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#STEMStories: Gwen, Engineering Manager, UK

#STEMStories: Gwen, Engineering Manager, UK

1. Introduce yourself, who are you what do you do?

Hiya! My name is Gwen Diagram, I'm Engineering Manager for Quality at Monzo Bank which is a super rad neobank. Monzo has only been around for a bit over 4 years but we've got three million customers already so it's a very fast paced, exciting place to work. I've been in tech for ten years, I started in IT Support and moved over to testing in 2011. I really love the role of tester, it's based on helping teams build quality software faster. I love working with teams and I'm currently managing and coaching five other testers which I love!

2. How did you arrive at this career (or point in your life/work)? Was it always something you knew you wanted to do?

Funnily, no one ever plans to become a tester - and neither did I! I did want to be a programmer though - when I was 12, my dream was to become a programmer so I could sit in a dark room drinking coca cola, eating pizza by myself. It's pretty rare you'll find a job like that now though, software development is about team work, not building isolated programs in the dark! When I was 15, I went on a course to learn VB6 but I didn't get into IT until I was 23. I worked a lot of odd jobs - I started a career in hairdressing but it wasn't for me, it's not artistic enough. I also sold shoes, worked at Subway for 5 years, worked in a call centre and a few other bits and pieces. I was luckily enough to be given a chance in IT Support and I've never looked back!

3. What about your job makes you jump out of bed in the morning, especially on those cold, dark mornings?

My job is very different every day but it boils down to building a quality experience for customers in fantastic teams. The joy of releasing software and seeing people use what you worked on always brings a smile to my face! I love building strong bonds within teams through shared learning as well. Pairing with someone to work on a problem and solving it as a team is the best feeling ever.

4. What is your personal cure for stress or how do you raise your spirits in times of doubt? Can you share a Story?

Great question! If I'm stuck on a problem, I'll always go for a walk to mull it over. One of the best problems I ever had was I worked in a development team of me, two Developers and two Product Owners. We were building a website and I had a split role, I was Scrum Master and Tester on the team. The Product Owners were getting hammered really hard to build websites and deliver them as quickly as possible; we generally had two to three days to build a smallish website and get it live. Myself and my developers were having to work weekends and all kinds of hours to meet the demands and every time we finished a website, we'd have another, complex site that we had to build immediately. After several rounds of this, I was tired, my developers were tired and we were basically having a terrible time. After the delivery of another website, the Product Owner called me up and asked for us to work on the weekend - again after we had already worked the last two. I told them under no circumstances we would but we needed a plan for how we could deliver this website. Walking home, I figured out that I needed to get everything clearly displayed on a board and estimated so I could tell them how long it would take us to deliver it - without working excessive hours. Sounds simple (I basically implemented Scrum) but when you are right in it, it's hard to think! Go for a walk and clear your head, it does wonders for being able to see clearly.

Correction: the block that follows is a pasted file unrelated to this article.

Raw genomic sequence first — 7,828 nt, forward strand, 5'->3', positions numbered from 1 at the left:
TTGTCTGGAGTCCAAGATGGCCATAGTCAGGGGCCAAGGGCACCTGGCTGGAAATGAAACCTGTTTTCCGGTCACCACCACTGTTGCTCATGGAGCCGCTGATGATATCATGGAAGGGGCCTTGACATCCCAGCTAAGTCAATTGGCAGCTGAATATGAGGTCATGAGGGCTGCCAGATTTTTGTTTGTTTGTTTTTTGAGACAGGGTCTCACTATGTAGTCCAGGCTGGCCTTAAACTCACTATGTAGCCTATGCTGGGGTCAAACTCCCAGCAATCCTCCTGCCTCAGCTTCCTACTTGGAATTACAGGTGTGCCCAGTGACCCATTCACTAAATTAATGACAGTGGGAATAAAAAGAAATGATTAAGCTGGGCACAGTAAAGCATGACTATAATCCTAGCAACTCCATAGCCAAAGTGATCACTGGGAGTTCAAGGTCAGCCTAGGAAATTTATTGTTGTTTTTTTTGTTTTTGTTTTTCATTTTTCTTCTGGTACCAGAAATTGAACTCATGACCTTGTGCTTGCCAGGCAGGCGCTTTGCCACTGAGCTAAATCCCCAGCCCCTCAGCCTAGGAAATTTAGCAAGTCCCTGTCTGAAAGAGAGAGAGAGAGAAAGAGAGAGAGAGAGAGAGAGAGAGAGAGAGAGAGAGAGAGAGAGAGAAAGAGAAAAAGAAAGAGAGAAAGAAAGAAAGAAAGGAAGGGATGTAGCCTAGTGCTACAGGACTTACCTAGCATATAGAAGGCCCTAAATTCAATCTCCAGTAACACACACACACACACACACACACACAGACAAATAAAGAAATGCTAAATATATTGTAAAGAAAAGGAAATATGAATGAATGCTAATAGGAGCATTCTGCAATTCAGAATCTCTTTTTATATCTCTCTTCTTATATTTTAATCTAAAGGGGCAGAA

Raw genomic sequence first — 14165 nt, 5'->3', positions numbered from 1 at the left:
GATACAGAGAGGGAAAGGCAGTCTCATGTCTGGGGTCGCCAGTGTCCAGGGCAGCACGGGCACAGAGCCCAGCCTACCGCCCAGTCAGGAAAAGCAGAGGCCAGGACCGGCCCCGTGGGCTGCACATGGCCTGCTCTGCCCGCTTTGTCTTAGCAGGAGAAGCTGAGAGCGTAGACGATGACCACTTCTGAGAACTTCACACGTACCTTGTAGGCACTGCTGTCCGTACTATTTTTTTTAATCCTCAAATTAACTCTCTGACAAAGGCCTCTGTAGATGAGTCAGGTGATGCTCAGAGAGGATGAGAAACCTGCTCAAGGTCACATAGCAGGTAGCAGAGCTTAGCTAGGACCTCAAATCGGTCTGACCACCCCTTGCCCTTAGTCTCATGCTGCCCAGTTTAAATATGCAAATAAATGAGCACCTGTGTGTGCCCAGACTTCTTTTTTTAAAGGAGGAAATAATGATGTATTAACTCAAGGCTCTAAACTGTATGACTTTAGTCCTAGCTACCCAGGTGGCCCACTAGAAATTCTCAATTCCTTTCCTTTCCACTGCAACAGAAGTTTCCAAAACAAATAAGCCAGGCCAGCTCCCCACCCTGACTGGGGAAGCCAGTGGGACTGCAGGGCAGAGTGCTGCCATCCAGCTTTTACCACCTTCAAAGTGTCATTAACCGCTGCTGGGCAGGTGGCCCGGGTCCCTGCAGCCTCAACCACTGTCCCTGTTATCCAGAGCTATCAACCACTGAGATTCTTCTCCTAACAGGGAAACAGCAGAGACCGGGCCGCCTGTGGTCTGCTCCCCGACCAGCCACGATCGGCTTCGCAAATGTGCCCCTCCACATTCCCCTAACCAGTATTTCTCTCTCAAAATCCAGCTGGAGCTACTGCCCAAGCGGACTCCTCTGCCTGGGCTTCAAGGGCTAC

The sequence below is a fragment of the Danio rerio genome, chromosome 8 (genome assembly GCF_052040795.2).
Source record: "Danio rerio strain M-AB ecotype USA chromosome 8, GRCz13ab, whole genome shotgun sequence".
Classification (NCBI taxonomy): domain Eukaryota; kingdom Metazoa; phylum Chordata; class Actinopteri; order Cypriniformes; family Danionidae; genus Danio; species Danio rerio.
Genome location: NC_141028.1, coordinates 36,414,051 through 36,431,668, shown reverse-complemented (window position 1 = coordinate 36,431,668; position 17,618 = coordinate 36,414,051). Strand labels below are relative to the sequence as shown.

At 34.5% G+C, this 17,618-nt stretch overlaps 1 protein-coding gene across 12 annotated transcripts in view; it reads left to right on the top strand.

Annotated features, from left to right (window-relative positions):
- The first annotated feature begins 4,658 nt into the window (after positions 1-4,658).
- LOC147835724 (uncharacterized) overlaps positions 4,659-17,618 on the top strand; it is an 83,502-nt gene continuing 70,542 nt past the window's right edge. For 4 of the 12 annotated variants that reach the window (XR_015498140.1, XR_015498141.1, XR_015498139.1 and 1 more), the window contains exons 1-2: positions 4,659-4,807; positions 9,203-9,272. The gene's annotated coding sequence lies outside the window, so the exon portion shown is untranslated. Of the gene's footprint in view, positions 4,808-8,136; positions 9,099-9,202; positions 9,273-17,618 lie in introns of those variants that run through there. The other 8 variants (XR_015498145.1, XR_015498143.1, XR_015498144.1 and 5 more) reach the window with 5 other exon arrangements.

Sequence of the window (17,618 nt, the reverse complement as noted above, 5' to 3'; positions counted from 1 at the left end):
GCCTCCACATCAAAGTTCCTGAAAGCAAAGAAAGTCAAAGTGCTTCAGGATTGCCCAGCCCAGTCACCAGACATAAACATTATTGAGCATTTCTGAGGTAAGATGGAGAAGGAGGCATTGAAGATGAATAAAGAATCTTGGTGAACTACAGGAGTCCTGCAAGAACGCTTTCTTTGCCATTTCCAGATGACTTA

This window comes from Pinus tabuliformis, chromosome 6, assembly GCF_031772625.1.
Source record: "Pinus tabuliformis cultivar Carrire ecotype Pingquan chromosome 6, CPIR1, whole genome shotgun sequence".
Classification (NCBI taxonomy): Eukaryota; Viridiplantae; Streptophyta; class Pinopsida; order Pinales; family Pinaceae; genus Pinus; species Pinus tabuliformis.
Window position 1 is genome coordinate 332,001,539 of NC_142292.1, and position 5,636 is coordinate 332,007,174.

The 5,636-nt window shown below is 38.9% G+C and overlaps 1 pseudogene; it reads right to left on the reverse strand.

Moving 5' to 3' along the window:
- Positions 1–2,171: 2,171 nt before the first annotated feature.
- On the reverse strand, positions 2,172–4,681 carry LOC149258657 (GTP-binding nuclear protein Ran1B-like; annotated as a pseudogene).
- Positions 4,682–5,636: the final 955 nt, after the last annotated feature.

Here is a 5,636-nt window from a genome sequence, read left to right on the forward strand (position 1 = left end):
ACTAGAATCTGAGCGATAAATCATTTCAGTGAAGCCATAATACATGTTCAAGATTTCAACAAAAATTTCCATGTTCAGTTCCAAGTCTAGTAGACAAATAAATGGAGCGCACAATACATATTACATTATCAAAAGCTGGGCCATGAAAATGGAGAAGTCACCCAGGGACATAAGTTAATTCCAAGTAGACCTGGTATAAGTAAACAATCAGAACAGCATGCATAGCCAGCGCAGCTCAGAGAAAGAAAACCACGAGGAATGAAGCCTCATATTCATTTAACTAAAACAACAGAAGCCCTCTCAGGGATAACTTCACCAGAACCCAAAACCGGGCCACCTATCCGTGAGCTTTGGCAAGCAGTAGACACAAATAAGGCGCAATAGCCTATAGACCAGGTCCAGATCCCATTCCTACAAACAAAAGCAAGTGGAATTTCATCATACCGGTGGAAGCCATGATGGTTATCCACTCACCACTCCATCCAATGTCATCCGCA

5. Who is your role model? If no one, any thoughts on this?

Oh my god, there's so many! Lisa Crispin and Janet Gregory who wrote Agile Testing together are amazing. They always bring other people along with them and promote other people that they see doing good work. Linda Rising is another favourite, she's a consultant who is one of the best speakers I've ever seen. Renee Hunt as well who was my old Director at Sky. I hadn't worked closely with women in a long time and it was amazing to have such an inspirational woman in a leadership role to guide and mentor me. Tech has a lot of men to look up to as well who are incredible like Woody Zuill, Noah Sussman and Ard Kramer. There's far too many amazing people in tech to name all my role models. Each of the people mentioned has shaped my way of thinking.

6. What advice would you give to yourself if you could go back in time?

Know your worth and don't be scared to ask for it!

7. Top 3 tips for girls starting out in STEM?

  1. Be yourself. You're awesome!
  2. Go to as many meet ups as possible and find the community, whether it's a Slack community or online. Don't be scared of going to listen to topics you don't know anything about, that's how you learn.
  3. The advice that I gave myself - know your worth. Find out what you should be getting paid via sites like Glassdoor and ask for it!

8. How do you measure your success?

How much fun I'm having and how much fun the people around me are having is a good way for me to measure success. Seeing the software that I'm working on in the wild is a great success marker as well.

9. Where can we find out more about your work?

There's a few talks on YouTube you can have a look at. My favourite is probably the keynote I did for Agile on the Beach last year which is about Potions for Leadership in an Organisation - Apart from that, you can catch me on Twitter or at a meet up near you!

10. Are you social? Will you share your Twitter handle, or LinkedIn profile, or Facebook so that young women can connect with you?

Yes, you can find me on twitter @gwendiagram

My DMs are open so if you need any advice, don't be afraid to give me a shout!